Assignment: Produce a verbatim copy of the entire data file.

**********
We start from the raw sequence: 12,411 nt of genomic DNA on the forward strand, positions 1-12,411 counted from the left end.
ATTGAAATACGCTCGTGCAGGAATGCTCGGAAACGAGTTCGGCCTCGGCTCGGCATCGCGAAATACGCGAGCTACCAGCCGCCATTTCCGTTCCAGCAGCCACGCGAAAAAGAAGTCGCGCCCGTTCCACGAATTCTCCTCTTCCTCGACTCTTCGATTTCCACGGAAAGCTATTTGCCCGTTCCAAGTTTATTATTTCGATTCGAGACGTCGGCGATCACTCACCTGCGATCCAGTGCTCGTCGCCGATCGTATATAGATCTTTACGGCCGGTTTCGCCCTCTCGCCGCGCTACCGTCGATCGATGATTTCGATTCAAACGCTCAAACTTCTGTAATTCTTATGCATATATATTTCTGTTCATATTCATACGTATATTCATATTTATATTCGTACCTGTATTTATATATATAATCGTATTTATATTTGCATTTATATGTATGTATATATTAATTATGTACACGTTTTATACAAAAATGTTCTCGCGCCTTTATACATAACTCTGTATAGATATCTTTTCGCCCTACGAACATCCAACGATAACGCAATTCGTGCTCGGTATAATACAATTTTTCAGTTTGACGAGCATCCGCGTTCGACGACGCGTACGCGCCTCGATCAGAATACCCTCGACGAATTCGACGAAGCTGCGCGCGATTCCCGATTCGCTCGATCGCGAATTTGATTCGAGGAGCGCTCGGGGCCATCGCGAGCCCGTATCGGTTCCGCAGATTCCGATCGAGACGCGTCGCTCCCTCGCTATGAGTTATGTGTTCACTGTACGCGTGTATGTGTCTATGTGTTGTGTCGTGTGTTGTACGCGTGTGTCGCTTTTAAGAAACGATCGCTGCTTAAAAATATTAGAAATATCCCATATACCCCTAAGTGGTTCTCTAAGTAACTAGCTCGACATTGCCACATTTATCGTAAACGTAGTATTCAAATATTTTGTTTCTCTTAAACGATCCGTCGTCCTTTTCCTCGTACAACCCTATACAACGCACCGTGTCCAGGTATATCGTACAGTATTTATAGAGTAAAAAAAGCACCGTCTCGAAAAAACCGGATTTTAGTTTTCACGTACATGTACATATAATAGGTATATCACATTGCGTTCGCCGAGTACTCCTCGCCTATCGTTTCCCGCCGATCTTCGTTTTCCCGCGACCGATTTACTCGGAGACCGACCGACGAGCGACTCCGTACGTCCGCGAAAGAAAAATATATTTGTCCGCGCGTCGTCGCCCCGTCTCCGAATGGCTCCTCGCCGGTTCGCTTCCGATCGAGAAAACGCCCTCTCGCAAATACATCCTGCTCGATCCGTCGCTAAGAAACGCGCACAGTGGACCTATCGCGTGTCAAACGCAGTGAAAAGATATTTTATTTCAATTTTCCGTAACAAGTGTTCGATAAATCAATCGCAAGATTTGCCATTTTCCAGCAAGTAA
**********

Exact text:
We start from the raw sequence: 12,411 nt of genomic DNA on the forward strand, positions 1-12,411 counted from the left end.
ATTGAAATACGCTCGTGCAGGAATGCTCGGAAACGAGTTCGGCCTCGGCTCGGCATCGCGAAATACGCGAGCTACCAGCCGCCATTTCCGTTCCAGCAGCCACGCGAAAAAGAAGTCGCGCCCGTTCCACGAATTCTCCTCTTCCTCGACTCTTCGATTTCCACGGAAAGCTATTTGCCCGTTCCAAGTTTATTATTTCGATTCGAGACGTCGGCGATCACTCACCTGCGATCCAGTGCTCGTCGCCGATCGTATATAGATCTTTACGGCCGGTTTCGCCCTCTCGCCGCGCTACCGTCGATCGATGATTTCGATTCAAACGCTCAAACTTCTGTAATTCTTATGCATATATATTTCTGTTCATATTCATACGTATATTCATATTTATATTCGTACCTGTATTTATATATATAATCGTATTTATATTTGCATTTATATGTATGTATATATTAATTATGTACACGTTTTATACAAAAATGTTCTCGCGCCTTTATACATAACTCTGTATAGATATCTTTTCGCCCTACGAACATCCAACGATAACGCAATTCGTGCTCGGTATAATACAATTTTTCAGTTTGACGAGCATCCGCGTTCGACGACGCGTACGCGCCTCGATCAGAATACCCTCGACGAATTCGACGAAGCTGCGCGCGATTCCCGATTCGCTCGATCGCGAATTTGATTCGAGGAGCGCTCGGGGCCATCGCGAGCCCGTATCGGTTCCGCAGATTCCGATCGAGACGCGTCGCTCCCTCGCTATGAGTTATGTGTTCACTGTACGCGTGTATGTGTCTATGTGTTGTGTCGTGTGTTGTACGCGTGTGTCGCTTTTAAGAAACGATCGCTGCTTAAAAATATTAGAAATATCCCATATACCCCTAAGTGGTTCTCTAAGTAACTAGCTCGACATTGCCACATTTATCGTAAACGTAGTATTCAAATATTTTGTTTCTCTTAAACGATCCGTCGTCCTTTTCCTCGTACAACCCTATACAACGCACCGTGTCCAGGTATATCGTACAGTATTTATAGAGTAAAAAAAGCACCGTCTCGAAAAAACCGGATTTTAGTTTTCACGTACATGTACATATAATAGGTATATCACATTGCGTTCGCCGAGTACTCCTCGCCTATCGTTTCCCGCCGATCTTCGTTTTCCCGCGACCGATTTACTCGGAGACCGACCGACGAGCGACTCCGTACGTCCGCGAAAGAAAAATATATTTGTCCGCGCGTCGTCGCCCCGTCTCCGAATGGCTCCTCGCCGGTTCGCTTCCGATCGAGAAAACGCCCTCTCGCAAATACATCCTGCTCGATCCGTCGCTAAGAAACGCGCACAGTGGACCTATCGCGTGTCAAACGCAGTGAAAAGATATTTTATTTCAATTTTCCGTAACAAGTGTTCGATAAATCAATCGCAAGATTTGCCATTTTCCAGCAAGTAA